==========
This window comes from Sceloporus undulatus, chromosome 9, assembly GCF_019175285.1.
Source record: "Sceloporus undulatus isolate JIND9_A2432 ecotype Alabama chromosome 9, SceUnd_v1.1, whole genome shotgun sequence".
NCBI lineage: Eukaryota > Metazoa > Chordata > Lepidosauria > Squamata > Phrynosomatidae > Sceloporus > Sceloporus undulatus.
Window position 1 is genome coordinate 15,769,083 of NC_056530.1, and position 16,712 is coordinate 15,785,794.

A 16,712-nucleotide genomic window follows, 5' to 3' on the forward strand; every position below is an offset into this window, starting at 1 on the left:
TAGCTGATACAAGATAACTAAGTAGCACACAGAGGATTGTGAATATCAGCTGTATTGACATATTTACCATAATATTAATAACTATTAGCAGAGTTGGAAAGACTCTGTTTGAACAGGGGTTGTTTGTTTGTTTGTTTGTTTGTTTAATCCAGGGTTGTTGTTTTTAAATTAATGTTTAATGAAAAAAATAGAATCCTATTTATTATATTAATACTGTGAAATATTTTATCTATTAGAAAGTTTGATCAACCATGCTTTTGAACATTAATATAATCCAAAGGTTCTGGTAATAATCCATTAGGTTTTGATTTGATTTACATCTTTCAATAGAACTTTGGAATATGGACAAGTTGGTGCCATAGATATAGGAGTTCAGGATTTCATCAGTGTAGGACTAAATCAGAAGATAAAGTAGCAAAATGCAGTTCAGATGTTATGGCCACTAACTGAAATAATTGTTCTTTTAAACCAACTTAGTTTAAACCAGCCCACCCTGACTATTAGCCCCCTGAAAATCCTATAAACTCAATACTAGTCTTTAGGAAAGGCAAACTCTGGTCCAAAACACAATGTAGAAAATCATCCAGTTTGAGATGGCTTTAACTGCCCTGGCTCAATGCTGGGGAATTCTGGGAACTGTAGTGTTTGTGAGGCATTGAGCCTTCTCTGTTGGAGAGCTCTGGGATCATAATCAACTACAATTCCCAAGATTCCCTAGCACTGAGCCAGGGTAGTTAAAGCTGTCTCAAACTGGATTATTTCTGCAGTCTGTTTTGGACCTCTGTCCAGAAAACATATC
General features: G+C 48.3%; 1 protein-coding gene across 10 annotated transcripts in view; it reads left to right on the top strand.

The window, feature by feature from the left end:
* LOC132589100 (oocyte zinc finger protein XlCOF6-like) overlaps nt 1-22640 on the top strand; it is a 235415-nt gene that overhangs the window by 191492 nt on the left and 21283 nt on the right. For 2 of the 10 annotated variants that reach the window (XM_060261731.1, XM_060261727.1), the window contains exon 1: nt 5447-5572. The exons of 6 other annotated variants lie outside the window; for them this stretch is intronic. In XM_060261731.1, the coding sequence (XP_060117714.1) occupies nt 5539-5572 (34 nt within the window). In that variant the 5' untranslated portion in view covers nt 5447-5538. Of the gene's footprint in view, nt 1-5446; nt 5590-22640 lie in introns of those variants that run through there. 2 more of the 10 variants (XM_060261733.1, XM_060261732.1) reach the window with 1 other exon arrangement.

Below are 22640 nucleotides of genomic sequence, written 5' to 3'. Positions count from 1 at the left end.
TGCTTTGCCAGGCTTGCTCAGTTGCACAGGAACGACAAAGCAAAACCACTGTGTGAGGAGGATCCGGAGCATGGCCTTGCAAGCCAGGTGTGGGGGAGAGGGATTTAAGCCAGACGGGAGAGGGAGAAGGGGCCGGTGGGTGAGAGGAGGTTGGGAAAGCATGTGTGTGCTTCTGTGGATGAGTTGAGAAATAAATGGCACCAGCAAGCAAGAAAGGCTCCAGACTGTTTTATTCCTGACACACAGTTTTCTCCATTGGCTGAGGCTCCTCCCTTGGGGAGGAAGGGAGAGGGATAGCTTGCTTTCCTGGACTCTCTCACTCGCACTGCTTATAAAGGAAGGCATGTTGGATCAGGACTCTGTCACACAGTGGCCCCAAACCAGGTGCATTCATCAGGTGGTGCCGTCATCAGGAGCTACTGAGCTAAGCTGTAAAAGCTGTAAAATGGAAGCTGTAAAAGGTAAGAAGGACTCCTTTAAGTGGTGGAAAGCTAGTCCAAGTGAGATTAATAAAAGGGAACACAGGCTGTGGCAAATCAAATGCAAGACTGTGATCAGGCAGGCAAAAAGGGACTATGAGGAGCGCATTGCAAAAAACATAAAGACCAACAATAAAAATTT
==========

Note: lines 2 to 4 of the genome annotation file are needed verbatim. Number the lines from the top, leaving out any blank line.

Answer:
Source record: "Sceloporus undulatus isolate JIND9_A2432 ecotype Alabama chromosome 9, SceUnd_v1.1, whole genome shotgun sequence".
NCBI lineage: Eukaryota > Metazoa > Chordata > Lepidosauria > Squamata > Phrynosomatidae > Sceloporus > Sceloporus undulatus.
Window position 1 is genome coordinate 15,769,083 of NC_056530.1, and position 16,712 is coordinate 15,785,794.